What is Democracy?

Instructor(s): Sara Hernández-Saborit

Description: In this seminar, we will look into the many different facets of the economics of gender. We will learn about economic decisions that individuals and households face from a unique gender perspective and ask ourselves: do women and men behave differently in economic circumstances? The topics we will cover include, among others: the status of women around the world, education, marriage, fertility, labor supply, bargaining power, and discrimination. For each topic, we will study concrete examples emanating from all over the world. Students will learn to use a wide variety of academic resources (including empirical research articles, ethnographic descriptions, and popular press books) and write different papers, including policy recommendations, multimodal essays, argument essays, and research papers.

Why Gender Matters in Economics

Instructor(s): Tessie Liu

Description: Through the autumn and winter of 1799 in central France, a naked boy was seen swimming and drinking in streams, climbing trees, digging for roots and bulbs, and running at great speed on all fours. He was captured in January 1800 by local farmers and brought to Paris. This “wild boy” from Aveyron became an overnight sensation, the object of curiosity and endless speculations about the relationship between instinct and intelligence and questions about the differences between humans and animals. A young doctor Jean-Marc-Gaspard Itard, who undertook the task of socializing and educating the wild child, carefully recorded the boy’s progress. Itard’s work ultimately lead to the transformation of the treatment of mental retardation and to a revolution in childhood education that is reflected in every preschool program in our time. This course introduces students to the philosophical and attitudinal changes regarding nature, childhood, and family life that enabled society to view the “wild boy” not as a freak or savage, but as a person inherently capable of civility, sensibility, and intelligence. The story of the “wild boy “teaches why it is important for humans to treat nature with respect and not fear. In order to protect the human rights of the boy, society must extend protection to the non-human beings among us. The course is designed for students interested in intellectual history, environmental history, psychology, and education.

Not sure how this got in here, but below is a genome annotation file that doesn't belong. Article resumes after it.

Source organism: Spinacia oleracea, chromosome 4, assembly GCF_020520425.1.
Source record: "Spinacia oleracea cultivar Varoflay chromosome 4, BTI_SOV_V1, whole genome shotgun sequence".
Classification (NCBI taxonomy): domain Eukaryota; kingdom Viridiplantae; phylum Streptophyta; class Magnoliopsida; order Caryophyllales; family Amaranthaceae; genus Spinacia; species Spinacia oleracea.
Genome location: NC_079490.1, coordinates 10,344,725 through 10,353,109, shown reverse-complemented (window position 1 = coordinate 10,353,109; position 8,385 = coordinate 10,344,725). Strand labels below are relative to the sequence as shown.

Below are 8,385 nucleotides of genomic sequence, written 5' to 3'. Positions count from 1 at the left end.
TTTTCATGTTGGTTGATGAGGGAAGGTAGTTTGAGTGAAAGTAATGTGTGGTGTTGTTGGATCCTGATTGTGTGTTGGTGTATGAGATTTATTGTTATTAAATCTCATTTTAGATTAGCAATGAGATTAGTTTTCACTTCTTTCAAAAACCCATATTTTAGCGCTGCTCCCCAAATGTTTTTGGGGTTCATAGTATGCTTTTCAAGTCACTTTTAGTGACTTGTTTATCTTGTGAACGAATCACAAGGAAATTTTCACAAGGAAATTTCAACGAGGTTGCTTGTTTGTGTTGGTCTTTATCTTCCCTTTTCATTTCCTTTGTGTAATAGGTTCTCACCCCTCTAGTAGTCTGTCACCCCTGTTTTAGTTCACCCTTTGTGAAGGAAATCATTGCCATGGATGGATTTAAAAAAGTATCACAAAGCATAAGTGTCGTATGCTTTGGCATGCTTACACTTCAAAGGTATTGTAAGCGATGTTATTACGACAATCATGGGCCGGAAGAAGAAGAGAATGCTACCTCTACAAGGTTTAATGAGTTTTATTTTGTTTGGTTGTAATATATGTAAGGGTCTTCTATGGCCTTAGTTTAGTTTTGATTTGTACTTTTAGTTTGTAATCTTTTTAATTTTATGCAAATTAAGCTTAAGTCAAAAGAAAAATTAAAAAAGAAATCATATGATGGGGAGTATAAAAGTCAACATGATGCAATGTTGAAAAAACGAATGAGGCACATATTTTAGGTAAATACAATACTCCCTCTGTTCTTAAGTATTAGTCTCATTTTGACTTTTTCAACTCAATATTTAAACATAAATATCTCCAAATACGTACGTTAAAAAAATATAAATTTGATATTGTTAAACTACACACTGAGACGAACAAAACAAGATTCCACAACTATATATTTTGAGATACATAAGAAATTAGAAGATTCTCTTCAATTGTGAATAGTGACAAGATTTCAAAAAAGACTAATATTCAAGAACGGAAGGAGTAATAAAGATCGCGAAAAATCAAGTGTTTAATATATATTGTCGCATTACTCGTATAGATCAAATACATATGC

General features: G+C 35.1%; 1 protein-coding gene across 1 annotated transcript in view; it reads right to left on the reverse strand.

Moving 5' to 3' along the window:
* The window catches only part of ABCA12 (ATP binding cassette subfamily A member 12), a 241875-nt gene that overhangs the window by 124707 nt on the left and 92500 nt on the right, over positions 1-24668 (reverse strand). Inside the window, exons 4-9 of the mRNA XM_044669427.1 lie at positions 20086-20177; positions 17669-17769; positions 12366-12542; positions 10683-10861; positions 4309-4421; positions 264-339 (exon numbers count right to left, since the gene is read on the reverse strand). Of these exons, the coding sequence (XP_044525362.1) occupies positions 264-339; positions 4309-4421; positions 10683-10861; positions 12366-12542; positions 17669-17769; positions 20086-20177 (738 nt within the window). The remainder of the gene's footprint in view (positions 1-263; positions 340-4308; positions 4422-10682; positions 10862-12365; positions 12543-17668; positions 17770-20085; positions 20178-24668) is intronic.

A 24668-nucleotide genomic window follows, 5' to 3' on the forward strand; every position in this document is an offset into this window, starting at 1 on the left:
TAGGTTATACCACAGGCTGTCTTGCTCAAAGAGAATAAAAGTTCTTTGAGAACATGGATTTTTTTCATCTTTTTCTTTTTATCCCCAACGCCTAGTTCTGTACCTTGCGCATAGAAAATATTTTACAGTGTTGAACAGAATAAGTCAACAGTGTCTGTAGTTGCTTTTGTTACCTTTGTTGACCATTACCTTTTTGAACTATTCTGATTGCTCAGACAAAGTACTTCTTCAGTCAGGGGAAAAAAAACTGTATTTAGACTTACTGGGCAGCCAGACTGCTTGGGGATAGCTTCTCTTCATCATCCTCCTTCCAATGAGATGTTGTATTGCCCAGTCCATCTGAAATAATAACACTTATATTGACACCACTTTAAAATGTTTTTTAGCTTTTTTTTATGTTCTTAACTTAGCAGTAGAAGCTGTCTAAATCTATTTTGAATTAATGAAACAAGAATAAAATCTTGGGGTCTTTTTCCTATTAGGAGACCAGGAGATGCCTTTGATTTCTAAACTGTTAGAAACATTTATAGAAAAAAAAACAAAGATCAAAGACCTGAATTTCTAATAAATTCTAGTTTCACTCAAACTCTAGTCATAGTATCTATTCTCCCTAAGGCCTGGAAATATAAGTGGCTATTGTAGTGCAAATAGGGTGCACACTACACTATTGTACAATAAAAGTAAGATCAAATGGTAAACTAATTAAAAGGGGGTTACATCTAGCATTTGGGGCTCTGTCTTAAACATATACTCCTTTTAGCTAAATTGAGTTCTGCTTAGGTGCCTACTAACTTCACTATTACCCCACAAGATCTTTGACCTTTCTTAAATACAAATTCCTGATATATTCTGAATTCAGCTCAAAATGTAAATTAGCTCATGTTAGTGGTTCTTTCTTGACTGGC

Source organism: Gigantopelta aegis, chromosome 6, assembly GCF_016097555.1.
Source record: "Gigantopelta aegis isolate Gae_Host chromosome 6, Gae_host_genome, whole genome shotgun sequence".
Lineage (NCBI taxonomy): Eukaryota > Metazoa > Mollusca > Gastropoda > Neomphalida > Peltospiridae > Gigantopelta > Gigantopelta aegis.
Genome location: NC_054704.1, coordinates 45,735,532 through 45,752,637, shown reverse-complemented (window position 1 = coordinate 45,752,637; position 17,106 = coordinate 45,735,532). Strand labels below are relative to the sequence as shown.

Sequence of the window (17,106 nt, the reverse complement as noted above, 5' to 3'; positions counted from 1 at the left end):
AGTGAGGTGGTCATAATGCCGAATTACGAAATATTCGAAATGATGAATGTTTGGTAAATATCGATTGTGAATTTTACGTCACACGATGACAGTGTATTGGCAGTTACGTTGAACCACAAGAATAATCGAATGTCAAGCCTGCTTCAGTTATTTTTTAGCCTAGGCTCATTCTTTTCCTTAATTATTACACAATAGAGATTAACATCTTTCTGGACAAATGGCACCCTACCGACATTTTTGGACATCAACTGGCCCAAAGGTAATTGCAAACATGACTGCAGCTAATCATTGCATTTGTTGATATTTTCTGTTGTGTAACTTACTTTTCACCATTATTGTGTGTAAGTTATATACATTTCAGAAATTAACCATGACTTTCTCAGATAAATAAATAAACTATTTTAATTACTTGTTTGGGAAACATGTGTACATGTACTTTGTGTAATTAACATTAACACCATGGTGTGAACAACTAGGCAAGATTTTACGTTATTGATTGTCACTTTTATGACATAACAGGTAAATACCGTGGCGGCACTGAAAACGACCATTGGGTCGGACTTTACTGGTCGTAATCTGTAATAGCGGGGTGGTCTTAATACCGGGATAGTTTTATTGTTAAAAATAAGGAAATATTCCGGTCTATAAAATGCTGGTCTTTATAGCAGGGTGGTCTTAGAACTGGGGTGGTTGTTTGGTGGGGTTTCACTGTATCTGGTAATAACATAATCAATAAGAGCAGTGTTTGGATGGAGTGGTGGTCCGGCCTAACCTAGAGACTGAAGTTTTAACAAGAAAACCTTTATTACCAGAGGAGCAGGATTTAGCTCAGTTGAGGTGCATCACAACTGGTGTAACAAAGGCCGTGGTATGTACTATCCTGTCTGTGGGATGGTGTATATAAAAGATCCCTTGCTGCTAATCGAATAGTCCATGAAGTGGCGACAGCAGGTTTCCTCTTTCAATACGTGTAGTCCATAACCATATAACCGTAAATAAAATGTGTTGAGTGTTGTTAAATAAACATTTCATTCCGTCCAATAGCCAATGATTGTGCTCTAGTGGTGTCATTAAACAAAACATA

Wild Child: Are Humans Not Animals?

Instructor(s): Patricia Nichols

Description: Immigration has become one of the ‘hot’ buttons of contemporary social and political dialogue. Through the prism of the Latina experience in the United States, this class will explore causes and consequences of global migration in the 21st century, analyze the marginalization of third-world immigrants in first-world society, and seek to develop an understanding of the evolving ‘face’ of America. Students will further examine how their individual experiences and backgrounds help shape their perceptions of this new world order.

Latina immigrants to the U.S. often leave intolerable circumstances and brave life-threatening border crossings in pursuit of the American dream. Yet, those who succeed in crossing the geographic border almost inevitably find that the marginalized existence they hoped to leave behind takes on an equally powerful form in their new world as they face economic, political, racial, and cultural barriers north of the border.

Women at the Border: The Marginalization of Latinas in the U.S.